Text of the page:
by Iris Ramirez, Stephanie Domingo, Selina Salazar
“In solidarity with the 43 missing students.”
This year’s Annual Endependence day was hosted by MEChA de CSUN on September 26, 2015 at the Chicano/a House. While the events date and title insinuate a correlation to Mexican Independence Day, the event’s true purpose was actually quite larger than it suggests. Endependence Day embodies the independence of most Latin American countries, including Mexico, Central America and South America. In addition, it embodies removing dependence from the corruption of certain institutions; hence the name “ENDependence.” The date, however, was determined in honor of the one-year anniversary of Ayotzinapa’s 43 missing students from the Escuela Normal in Guerrero, Mexico.
One Year Anniversary of a Tragedy
On September 26, 2014, 100 students from Ayotzinapa set out to Iguala, Guerrero in an effort to march to a demonstration that commemorated another student massacre: The Massacre of Tlatelolco. During their travels, buses were intercepted in Av. Juan N. Álvarez where Aldo Gutiérrez Solano and other students were injured and disappeared, in front of Palacio de Justicia de Iguala. The students were forced to hide and flee from municipal, state, and federal police, as well as mexican military. Students killed on scene: Julio Cesar Ramírez Nava, Daniel Solís Gallardo y Julio Cesar Mondragón Fontes, fell victim to the corrupt government. Since their arrest no one knows what happened to them, other than that the government is responsible for their disappearance. After two nights of confusion and terror, students began coming out of hiding and reuniting. After days of waiting and hearing back from other students, 43 were unaccounted for. According to students, most of those missing were freshmen. The Mexican government has taken many efforts to paint the students as ‘Revoltosos’, Communists, and radicals.The Mexican government claims that the students were kidnapped by Guerreros Unidos, burned and dumped at a site.Desperately the parents and the Mexican community searches for the students, they still have hope to find them alive, even though they were told that the students have been killed and burned in a mass grave. The disappearance caused people to take things into their own hands and to not trust the corrupt government.
Endependence Day served as an educational experience for anyone that showed up with no prior knowledge of the missing students or of the community that MEChA offers to California State University, Northridge. During this event there were many educational venue that showed how the community in the university comes together to commemorate such a tragedy and raise awareness. In particular there was a Skype interview towards the end of the event, that was offered to the public with three policemen from the state of Guerrero where the 43 students went missing. The interview with the three policemen provided information of how the pueblo has taken actions to their own hands; they could not stand by while the government did not move to help with the missing students from Ayotzinapa. The pueblo wants to break away from their dependency of the state government but has resulted in violence from the state government. The people’s motive is to self protect themselves from this daily attacks and struggle that they have received from the government that they supposebly trusted. Their cause was addressed to the media, their president and the world that they will not stand by while the corrupt government was going against humanity and its own people, they are going to fight for what they believe and stand for.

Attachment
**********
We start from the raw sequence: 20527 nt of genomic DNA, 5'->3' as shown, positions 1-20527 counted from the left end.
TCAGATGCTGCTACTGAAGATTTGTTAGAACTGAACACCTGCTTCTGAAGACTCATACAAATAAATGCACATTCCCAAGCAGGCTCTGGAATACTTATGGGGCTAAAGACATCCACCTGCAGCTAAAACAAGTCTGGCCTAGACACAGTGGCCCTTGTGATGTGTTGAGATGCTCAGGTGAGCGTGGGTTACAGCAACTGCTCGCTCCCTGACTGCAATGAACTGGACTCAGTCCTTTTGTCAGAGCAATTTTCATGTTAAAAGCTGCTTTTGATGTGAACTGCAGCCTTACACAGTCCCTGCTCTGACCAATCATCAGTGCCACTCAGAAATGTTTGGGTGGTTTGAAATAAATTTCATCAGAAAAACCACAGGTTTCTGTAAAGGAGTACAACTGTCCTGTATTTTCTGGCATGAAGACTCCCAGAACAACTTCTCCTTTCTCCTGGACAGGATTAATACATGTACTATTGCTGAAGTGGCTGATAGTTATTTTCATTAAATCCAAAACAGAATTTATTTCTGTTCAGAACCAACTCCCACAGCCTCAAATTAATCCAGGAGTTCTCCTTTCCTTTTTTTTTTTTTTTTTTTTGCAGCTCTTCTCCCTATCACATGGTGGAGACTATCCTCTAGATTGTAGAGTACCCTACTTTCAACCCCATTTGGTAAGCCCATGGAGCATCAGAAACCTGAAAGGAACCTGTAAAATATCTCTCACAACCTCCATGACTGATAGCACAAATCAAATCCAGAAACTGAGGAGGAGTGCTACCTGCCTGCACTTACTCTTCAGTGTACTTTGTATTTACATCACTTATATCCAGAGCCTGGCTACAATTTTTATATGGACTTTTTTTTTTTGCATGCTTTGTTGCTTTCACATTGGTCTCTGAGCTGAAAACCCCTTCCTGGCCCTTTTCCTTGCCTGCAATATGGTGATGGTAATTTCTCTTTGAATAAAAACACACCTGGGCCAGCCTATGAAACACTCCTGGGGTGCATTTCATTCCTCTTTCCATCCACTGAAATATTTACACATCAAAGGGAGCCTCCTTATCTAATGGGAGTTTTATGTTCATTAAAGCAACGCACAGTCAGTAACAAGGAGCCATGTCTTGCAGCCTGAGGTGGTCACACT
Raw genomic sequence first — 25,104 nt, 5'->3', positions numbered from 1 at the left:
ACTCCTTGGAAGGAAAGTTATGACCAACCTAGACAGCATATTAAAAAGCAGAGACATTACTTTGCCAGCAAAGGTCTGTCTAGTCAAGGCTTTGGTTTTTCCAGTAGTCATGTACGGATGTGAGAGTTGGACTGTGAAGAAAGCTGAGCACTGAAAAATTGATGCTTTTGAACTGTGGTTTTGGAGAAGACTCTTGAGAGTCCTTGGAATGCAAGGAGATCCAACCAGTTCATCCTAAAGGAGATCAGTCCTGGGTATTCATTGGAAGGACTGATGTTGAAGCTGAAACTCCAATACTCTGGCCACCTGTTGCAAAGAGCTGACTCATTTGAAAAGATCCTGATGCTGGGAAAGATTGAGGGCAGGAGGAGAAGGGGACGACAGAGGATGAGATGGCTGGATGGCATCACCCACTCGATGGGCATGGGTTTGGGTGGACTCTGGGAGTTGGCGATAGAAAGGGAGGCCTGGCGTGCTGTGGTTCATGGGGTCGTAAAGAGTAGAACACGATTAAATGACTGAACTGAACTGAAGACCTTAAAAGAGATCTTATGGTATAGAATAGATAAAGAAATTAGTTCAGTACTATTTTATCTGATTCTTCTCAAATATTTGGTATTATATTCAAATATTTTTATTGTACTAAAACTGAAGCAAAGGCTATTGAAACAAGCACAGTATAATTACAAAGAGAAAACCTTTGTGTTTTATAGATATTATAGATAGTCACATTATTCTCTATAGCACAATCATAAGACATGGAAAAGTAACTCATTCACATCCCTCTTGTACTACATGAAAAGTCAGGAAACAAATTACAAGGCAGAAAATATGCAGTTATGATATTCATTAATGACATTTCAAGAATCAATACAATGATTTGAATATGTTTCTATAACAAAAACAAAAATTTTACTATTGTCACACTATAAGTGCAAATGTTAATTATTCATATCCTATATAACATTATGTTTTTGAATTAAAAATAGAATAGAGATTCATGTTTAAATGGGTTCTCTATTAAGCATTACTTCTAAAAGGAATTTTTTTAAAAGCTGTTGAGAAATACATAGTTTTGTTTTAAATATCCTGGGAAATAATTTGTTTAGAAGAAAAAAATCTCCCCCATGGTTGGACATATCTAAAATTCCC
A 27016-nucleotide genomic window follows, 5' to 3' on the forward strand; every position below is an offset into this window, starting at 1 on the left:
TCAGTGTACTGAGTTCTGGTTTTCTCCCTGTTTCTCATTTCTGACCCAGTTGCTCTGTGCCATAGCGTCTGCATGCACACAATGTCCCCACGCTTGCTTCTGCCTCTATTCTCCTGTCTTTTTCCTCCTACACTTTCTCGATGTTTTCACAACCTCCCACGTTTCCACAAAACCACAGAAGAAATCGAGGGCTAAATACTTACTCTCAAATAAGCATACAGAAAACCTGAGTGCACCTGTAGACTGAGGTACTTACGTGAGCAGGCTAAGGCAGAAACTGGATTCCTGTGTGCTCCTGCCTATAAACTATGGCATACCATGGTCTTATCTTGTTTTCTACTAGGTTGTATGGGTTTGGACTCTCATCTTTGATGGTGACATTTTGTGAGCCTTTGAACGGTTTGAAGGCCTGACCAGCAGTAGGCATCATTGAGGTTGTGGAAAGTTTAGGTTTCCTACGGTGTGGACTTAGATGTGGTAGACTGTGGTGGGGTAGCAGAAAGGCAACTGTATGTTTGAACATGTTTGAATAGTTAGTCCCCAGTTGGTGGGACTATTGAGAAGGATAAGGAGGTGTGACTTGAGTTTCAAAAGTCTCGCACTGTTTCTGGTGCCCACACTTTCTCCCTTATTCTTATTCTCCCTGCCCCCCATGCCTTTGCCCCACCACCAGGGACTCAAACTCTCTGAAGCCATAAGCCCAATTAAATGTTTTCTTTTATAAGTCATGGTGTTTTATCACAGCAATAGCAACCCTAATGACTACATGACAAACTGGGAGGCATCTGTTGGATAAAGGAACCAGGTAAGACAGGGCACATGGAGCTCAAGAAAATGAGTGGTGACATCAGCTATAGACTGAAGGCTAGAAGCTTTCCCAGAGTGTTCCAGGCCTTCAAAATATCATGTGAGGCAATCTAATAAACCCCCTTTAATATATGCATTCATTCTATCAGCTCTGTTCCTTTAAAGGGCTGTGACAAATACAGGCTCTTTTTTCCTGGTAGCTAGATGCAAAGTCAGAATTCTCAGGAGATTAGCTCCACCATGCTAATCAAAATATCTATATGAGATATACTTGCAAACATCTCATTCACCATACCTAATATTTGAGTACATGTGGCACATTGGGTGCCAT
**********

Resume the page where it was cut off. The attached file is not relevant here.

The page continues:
There is a Community
While Endependence Day signifies the celebration of independence it also serves as an event to cause political and cultural awareness. Because this years event choose to focus on the tragedy of the 43 missing students, there didn’t seem to have a cause to celebrate yet having the community come together and commemorate the students created a vivacious atmosphere. There was plenty of food and art to be found in the backyard of the Chicano House. You could find authentic native jewelry, creative trinkets and artwork sold by the vendors. There were many mexican antojitos: tamales, tostada and the agua frescas plus much more. In addition to all the food and vendors there were live performances, and a workshop that the public was encouraged to attend. The event had performances by Danza Mexica Cuauhtemoc, followed by Quinto Sol which then lead to the workshop; the Skype interview with the policemen in Guerrero.
Danza Mexica Cuauhtemoc is not considered a folklorico because they go around event after event to raise political, education and cultural awareness in the Chicano/a community. Between dances they gave out speeches in their thoughts of the commemoration of the 43 missing students.
Quinto Sol performed lyrical poems that spoke of Chicano/a community and going back to to their Aztec roots. It was truly an inspirational and educational performance done through poetry.
The performances not only focused on the 43 missing students, but embodied constitutional, cultural, economic, educational and political issues Chicano/a’s face everyday.
Although the attendance wasn’t as large as the past years, the event was a success. Because through this event they educated the public as in to why there couldn’t be a celebration of independence. They were able to raise awareness of the tragedy and the struggle that not only Chicanos face but what has consumed Mexico and really does not have any cause for celebration; form the unjust, inhumane and corrupt action of the Mexican government.